- Clients can expect responses from me between 10 and 4 on weekdays, and that’s it.
These are all examples of boundaries you can set around your schedule to carve out specific time slots for important (or loathed) activities.
Hate client calls? Limit the times you’ll be available for them, so you can spend the rest of your week without that stress. Need some guaranteed time to do your planning/learning/building your own business? Reserve one day a week for that, and do no client work that day, every week. Feeling like your inbox is a millstone around your neck? Put that bad boy in a cage and only let it out when YOU want to be fiddling with emails.
There are all kinds of tools – many of which are free – that you can use to help keep your boundaries in place. Scheduling apps like Calendly or Acuity can make only specific days and times available for bookings; Google Voice can be programmed to let calls through to your real phone only at specified times (and you can get email and text transcripts of any voicemails that come through after hours).
3. Plan your to-dos and track your progress
There are all kinds of planning tools you can use. Many of them have merit. Many of them are also more high-maintenance than I’m willing to go. Ultimately, you’ll need some sort of goal-setting method in addition to a project management tool that works for you if you’re going to stay productive.
Here’s what I do:
- At the beginning of the month, I pick the two or three things I want to focus on or accomplish that month. I’ll also list out some of the tasks or steps I’ll need to take – broad strokes stuff. These go on the wall where I can see them.
- Every Monday, I write down the five “very important tasks” (my VITs) I want to tackle that week to move me toward the monthly goal. These go on the wall, too.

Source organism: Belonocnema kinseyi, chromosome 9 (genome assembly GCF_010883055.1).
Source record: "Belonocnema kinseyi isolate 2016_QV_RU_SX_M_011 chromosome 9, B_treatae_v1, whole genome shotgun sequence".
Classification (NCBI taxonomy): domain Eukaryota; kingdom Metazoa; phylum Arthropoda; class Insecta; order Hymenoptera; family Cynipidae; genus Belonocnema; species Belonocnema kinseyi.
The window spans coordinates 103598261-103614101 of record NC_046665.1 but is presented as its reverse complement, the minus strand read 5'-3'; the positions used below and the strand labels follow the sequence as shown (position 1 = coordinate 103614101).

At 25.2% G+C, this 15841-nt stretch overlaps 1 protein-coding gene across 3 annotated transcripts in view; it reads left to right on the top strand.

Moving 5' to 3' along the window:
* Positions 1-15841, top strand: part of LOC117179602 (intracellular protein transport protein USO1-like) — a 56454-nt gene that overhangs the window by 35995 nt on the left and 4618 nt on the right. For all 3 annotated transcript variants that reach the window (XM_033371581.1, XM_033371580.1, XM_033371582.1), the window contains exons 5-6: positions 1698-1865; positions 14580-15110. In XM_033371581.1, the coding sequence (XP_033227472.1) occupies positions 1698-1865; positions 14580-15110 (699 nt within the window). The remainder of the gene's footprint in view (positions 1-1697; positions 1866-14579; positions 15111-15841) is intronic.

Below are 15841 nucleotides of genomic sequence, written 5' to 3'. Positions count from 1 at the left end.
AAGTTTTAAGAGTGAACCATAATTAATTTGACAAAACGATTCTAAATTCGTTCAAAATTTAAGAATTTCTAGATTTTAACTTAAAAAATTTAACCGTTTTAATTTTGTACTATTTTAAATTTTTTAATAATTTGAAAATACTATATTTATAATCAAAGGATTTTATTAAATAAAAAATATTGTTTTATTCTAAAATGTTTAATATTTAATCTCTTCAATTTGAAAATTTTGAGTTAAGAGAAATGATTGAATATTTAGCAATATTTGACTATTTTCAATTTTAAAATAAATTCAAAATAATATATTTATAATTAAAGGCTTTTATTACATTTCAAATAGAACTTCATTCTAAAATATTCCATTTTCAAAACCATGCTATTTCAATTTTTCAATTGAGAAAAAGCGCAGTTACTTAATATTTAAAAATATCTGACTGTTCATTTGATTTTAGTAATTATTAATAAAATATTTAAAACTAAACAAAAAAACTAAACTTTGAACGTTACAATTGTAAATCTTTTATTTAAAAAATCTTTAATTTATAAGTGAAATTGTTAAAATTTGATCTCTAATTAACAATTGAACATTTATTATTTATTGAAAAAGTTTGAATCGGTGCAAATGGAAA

- Every evening when I’m wrapping up work for the day, I write down the top three things I need to accomplish tomorrow (including client work milestones, etc.) that will get me closer to checking off my VITs for the week.
- Every morning (or afternoon or evening) when I first start working, I do only the three things on that list before turning my attention to anything else. If I have leftover time, I just make more progress on whatever needs (or inspires) the most. Then, I make my top three for tomorrow. (For the longest time, I used this notepad; now I’m giving the Emergent Task Planner a whirl.)
My system’s not high-tech, it’s not beautiful, and it probably won’t inspire a new planner or time management book anytime soon, but it works for me. The key for you is to find something that works for you…and then actually stick to it.
Final thoughts on work-at-home productivity
There’s no shortage of productivity advice for the work-at-home workforce. In my own work-at-home life, the absolute best thing I did for my own ability to get everything done was to take charge of my time. By giving myself set times to do specific things, I’m able to make progress that I feel good about every day instead of spinning my wheels and dreading the next email/phone call/work session.
What’s your biggest challenge when it comes to working from home?